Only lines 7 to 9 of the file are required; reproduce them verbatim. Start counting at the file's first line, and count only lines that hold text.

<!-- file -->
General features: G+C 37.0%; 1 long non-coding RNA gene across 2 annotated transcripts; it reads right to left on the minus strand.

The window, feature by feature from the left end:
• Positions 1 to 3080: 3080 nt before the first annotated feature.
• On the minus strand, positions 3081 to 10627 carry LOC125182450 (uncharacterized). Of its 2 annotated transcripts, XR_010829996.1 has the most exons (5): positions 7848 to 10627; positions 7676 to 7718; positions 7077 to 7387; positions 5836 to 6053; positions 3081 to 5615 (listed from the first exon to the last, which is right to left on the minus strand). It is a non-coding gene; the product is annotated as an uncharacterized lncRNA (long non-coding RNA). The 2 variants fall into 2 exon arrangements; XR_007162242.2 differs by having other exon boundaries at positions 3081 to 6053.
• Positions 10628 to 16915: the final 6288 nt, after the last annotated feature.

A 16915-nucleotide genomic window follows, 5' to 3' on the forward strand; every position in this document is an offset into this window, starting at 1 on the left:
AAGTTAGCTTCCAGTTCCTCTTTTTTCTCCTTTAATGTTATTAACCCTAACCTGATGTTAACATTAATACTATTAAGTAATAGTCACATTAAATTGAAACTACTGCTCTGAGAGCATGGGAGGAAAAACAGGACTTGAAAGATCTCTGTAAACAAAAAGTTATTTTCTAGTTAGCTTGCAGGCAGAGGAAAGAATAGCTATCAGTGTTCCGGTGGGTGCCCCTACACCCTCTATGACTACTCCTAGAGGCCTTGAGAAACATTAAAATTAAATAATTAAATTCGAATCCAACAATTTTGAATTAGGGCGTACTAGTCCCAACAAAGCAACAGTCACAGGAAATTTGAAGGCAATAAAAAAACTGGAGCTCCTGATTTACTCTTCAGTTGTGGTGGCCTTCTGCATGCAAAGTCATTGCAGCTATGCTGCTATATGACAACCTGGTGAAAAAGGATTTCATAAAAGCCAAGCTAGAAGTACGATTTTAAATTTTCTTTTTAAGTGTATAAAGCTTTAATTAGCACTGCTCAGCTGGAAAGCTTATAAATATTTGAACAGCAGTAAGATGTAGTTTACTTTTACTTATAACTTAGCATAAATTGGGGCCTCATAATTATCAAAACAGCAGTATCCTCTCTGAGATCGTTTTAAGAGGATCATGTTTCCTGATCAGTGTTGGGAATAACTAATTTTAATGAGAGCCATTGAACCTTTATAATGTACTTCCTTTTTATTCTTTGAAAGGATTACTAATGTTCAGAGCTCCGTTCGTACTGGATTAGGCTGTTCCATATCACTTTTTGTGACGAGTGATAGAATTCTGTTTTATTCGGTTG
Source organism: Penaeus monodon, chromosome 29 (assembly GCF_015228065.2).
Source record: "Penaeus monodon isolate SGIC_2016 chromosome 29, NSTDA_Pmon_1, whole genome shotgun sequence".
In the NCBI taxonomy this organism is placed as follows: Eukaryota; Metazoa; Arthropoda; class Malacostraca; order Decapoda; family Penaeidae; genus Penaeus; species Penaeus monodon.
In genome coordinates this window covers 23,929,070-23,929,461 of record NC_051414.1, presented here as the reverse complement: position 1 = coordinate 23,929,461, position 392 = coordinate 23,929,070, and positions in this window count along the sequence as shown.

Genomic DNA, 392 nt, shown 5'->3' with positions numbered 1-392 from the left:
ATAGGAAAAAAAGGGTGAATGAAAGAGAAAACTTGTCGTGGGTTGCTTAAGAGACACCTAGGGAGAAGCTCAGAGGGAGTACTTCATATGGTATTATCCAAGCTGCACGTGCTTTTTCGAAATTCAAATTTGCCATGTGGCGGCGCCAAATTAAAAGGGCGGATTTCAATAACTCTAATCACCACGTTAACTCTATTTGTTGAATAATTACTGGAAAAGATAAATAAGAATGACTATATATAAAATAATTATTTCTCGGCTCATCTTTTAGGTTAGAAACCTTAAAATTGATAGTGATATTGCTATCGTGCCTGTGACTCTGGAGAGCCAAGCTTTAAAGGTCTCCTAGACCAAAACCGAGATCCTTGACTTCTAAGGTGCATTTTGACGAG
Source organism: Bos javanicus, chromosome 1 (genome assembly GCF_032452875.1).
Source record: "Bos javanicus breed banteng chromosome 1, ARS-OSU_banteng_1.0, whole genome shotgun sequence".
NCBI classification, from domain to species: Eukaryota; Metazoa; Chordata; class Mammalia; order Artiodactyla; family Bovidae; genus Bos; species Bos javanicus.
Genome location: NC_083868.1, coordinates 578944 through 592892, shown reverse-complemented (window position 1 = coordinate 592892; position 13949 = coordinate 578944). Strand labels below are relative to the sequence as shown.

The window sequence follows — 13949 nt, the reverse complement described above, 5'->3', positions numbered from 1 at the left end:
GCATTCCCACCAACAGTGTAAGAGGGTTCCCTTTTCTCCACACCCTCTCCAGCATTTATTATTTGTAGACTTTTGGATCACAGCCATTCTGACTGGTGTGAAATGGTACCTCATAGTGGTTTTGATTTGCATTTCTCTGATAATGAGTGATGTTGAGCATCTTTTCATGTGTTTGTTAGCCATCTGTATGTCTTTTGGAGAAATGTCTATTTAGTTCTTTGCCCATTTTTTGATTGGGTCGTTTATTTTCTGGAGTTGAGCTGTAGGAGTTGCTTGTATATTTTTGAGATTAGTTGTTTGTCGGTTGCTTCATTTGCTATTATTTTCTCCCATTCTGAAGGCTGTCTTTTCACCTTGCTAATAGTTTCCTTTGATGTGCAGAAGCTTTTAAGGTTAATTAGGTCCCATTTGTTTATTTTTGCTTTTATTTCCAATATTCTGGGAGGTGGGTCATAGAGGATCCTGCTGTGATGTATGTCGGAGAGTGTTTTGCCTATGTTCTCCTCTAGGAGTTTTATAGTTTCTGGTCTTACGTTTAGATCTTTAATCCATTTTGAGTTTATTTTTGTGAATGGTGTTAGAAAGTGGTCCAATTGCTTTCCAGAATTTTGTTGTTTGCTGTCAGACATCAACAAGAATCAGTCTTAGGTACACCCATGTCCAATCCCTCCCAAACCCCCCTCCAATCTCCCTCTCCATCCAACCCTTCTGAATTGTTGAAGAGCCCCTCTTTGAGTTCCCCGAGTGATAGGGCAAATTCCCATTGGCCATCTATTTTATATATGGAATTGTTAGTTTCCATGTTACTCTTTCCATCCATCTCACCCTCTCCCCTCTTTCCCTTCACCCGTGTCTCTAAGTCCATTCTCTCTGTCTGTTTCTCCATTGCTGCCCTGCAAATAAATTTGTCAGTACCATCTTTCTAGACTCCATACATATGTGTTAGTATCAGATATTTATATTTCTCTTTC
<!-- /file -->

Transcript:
AAGTTAGCTTCCAGTTCCTCTTTTTTCTCCTTTAATGTTATTAACCCTAACCTGATGTTAACATTAATACTATTAAGTAATAGTCACATTAAATTGAAACTACTGCTCTGAGAGCATGGGAGGAAAAACAGGACTTGAAAGATCTCTGTAAACAAAAAGTTATTTTCTAGTTAGCTTGCAGGCAGAGGAAAGAATAGCTATCAGTGTTCCGGTGGGTGCCCCTACACCCTCTATGACTACTCCTAGAGGCCTTGAGAAACATTAAAATTAAATAATTAAATTCGAATCCAACAATTTTGAATTAGGGCGTACTAGTCCCAACAAAGCAACAGTCACAGGAAATTTGAAGGCAATAAAAAAACTGGAGCTCCTGATTTACTCTTCAGTTGTGGTGGCCTTCTGCATGCAAAGTCATTGCAGCTATGCTGCTATATGACAACCTGGTGAAAAAGGATTTCATAAAAGCCAAGCTAGAAGTACGATTTTAAATTTTCTTTTTAAGTGTATAAAGCTTTAATTAGCACTGCTCAGCTGGAAAGCTTATAAATATTTGAACAGCAGTAAGATGTAGTTTACTTTTACTTATAACTTAGCATAAATTGGGGCCTCATAATTATCAAAACAGCAGTATCCTCTCTGAGATCGTTTTAAGAGGATCATGTTTCCTGATCAGTGTTGGGAATAACTAATTTTAATGAGAGCCATTGAACCTTTATAATGTACTTCCTTTTTATTCTTTGAAAGGATTACTAATGTTCAGAGCTCCGTTCGTACTGGATTAGGCTGTTCCATATCACTTTTTGTGACGAGTGATAGAATTCTGTTTTATTCGGTTG
Source organism: Penaeus monodon, chromosome 29 (assembly GCF_015228065.2).
Source record: "Penaeus monodon isolate SGIC_2016 chromosome 29, NSTDA_Pmon_1, whole genome shotgun sequence".